Often one of the hardest things when it comes to 3D printing (also known as Additive Manufacturing) is understanding the new approach to design that needs to be taken. Although 3D printing is increasingly being utilised as a quick and efficient method for product prototyping, it requires a whole new way of thinking, and designing, than traditional manufacturing processes (many businesses even develop two designs in parallel – one for 3D printing the initial prototypes, and one for mass manufacturing later down the line).
This is something that I’ve spent much of my career working with SME’s on – developing solutions to bring products to life using 3D printing technologies. But recently I was faced with a slightly different request, brought to me by colleagues at STFC’s UK Astronomy Technology Centre (UKATC) working on the EU H2020 OPTICON project. The team had developed a benchmark design to help understand more about the considerations for 3D printing astronomical components – what features can you create? How can you add additional strength? What is and isn’t possible?
It’s a fascinating project, which will ultimately help the team to optimise the design and reduce the weight of a telescope component, but it also highlighted to me the importance of really understanding the differing design principles of 3D printing to maximise the benefits of the technology. So, thanks to the team at UKATC, I’ve collated this into my top five considerations for optimising your 3D printing.
Credit: Bart van de Vorst at TNO in the Netherlands, a partner on the OPTICON project.
1. Material matters – There’s a wide range of materials that it is possible to 3D print with, from Polylactic Acid (PLA) used in a range of desktop 3D printers, and providing an inexpensive and easy-to-use material for basic product prototyping, to metal, or carbon fibre filaments. This diversity of materials provides the ability to manipulate the properties of the design, conferring low-weight and high strength, flexibility, thermostability, transparency or chemical resistance, depending on what you’re trying to achieve. Think about the properties you need your product to have as one of your first considerations, this will help you identify a suitable material and 3D printing process.
2. Freestanding features – It’s vitally important to consider any structures in your design that are freestanding. Things like cylinders, clips, walls and unsupported overhangs need support when 3D printing, otherwise you may be looking at collapse on your hands (and a significant amount of wasted time and effort). This can be solved in most cases by integrating additional features such as a radius or a fillet, into the design from the outset. Alternatively you can use a support structure generated in the 3D printing software, which will ensure the design is reinforced while printing, but make sure you consider how this will be removed after the print so that it is not part of the final product (there are a range of techniques to achieve this depending on the printing material used). Considering which features in your design are potentially problematic is essential to ensure you can effectively translate your ideas into the 3D printed world without disappointment.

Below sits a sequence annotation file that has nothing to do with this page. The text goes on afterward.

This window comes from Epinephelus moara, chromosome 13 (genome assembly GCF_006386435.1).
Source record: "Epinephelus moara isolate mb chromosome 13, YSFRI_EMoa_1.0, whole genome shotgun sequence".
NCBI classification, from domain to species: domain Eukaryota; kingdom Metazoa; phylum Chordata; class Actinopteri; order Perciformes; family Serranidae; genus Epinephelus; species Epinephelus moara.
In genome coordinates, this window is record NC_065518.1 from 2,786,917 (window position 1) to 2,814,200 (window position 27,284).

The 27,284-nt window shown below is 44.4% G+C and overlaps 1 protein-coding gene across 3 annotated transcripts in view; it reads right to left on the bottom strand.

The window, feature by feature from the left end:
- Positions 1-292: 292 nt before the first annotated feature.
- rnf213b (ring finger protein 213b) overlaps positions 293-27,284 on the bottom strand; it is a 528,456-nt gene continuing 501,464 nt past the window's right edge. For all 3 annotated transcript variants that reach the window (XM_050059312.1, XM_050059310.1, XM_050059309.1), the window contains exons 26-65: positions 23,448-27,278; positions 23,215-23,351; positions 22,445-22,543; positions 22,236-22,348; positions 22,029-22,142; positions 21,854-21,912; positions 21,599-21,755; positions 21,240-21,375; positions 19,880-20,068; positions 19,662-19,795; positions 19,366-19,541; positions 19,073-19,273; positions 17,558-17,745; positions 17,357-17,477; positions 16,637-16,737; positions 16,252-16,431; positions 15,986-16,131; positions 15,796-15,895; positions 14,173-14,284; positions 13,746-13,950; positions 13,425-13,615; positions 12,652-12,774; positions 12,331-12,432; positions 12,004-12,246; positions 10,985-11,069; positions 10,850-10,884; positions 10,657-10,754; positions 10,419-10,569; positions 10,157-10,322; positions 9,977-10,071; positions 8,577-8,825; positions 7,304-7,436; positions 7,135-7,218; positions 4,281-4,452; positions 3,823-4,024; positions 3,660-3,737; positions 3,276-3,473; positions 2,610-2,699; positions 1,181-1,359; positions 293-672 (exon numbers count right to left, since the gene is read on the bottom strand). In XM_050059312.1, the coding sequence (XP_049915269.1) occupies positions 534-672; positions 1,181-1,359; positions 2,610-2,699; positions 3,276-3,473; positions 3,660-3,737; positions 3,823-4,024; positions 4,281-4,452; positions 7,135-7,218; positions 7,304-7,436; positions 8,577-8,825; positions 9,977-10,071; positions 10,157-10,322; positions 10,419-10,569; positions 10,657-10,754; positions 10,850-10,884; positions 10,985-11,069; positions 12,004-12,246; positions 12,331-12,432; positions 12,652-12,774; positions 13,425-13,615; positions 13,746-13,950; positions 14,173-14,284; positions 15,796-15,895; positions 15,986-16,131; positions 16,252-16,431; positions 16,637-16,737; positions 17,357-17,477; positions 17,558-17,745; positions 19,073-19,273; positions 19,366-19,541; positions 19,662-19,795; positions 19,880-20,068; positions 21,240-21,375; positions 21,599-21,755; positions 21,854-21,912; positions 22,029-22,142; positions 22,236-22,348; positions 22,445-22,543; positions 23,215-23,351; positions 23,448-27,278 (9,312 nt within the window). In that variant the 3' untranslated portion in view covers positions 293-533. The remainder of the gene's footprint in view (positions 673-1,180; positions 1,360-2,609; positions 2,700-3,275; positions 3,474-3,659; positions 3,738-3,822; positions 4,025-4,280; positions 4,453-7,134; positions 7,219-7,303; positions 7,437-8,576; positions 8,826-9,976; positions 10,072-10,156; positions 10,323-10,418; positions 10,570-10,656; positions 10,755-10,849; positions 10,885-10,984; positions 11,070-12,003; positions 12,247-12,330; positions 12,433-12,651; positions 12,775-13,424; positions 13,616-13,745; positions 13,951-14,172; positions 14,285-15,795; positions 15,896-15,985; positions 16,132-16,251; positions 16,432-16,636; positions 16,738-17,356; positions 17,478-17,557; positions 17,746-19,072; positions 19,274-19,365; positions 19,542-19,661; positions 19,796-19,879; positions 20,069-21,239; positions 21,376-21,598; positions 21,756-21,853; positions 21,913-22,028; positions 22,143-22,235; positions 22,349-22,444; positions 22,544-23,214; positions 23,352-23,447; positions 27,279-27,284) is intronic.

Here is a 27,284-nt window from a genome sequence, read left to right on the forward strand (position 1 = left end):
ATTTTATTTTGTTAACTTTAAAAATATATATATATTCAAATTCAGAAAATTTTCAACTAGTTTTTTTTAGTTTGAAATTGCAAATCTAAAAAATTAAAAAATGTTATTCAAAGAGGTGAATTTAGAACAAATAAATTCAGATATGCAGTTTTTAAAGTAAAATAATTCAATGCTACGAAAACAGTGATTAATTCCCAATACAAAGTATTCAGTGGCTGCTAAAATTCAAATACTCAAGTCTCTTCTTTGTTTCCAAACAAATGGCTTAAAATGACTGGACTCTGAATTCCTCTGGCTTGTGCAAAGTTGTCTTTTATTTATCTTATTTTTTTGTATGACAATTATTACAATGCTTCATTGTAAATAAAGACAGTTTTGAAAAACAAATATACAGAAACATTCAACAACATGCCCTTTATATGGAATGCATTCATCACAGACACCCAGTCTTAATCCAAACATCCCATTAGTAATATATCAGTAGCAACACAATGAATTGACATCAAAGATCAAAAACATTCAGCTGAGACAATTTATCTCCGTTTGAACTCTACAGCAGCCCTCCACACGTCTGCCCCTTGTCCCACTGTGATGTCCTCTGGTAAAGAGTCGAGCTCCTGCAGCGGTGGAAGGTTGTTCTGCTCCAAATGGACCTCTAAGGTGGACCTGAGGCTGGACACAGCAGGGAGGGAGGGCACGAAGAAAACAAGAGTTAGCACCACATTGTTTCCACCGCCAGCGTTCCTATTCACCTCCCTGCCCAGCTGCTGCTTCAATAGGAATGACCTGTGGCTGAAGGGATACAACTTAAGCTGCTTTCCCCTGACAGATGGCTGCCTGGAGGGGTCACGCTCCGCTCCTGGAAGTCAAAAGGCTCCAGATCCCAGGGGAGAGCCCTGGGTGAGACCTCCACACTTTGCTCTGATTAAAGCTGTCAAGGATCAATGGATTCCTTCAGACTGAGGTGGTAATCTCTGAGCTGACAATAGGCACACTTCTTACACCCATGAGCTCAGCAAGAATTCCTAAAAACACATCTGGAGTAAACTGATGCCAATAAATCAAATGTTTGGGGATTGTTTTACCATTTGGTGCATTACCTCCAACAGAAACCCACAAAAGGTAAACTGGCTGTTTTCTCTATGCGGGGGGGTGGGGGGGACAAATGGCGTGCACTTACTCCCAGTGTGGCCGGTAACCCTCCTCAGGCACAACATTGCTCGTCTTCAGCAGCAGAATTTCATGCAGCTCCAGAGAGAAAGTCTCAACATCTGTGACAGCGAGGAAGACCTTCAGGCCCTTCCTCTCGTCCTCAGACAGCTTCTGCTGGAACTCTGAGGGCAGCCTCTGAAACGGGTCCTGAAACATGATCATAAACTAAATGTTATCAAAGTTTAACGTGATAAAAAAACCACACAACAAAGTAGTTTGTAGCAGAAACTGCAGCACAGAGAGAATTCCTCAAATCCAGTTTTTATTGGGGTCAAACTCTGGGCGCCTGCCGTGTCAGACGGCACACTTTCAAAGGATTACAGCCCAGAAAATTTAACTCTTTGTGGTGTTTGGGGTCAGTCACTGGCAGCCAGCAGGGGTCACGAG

3. Thick or thin – In traditional manufacturing processes thin materials can be reinforced by adding a range of fixings to mitigate potential weaknesses. However, as 3D printed designs are built in one continuous process with no added fixtures, thin walls and sections are vulnerable to collapse. When developing your 3D print design it’s important to think about how thick the walls of your features need to be. If they don’t reach the threshold, the robustness will almost certainly be compromised.
4. Holes & slots – If your design incorporates holes and slots, this is another big consideration. These features create weaknesses in the print and can collapse if not designed correctly (there’s a theme here!). Generally on our Mlab metal 3D printer if the hole or slot is small (approximately less than 5mm diameter) this can be printed with no support material. If it’s bigger, then there’s a range of options – incorporate support material in the design, change a circular hole to a more stable teardrop shape, or drill the hole in afterwards. It’s important to remember that while 3D printing is an effective solution for many things, sometimes traditional solutions can still be the most pragmatic.
5. Asking the expert – If you’re new to 3D printing, getting expert advice is often the differentiator between success and failure. There are a wide range of 3D printing bureaus across the UK that specialise in supporting the adoption of 3D printing – and of course you could always chat to me…!
To find out more about how STFC can support with 3D printing and prototyping, get in touch or take a look at the website.
Blog post published by Andrew Conley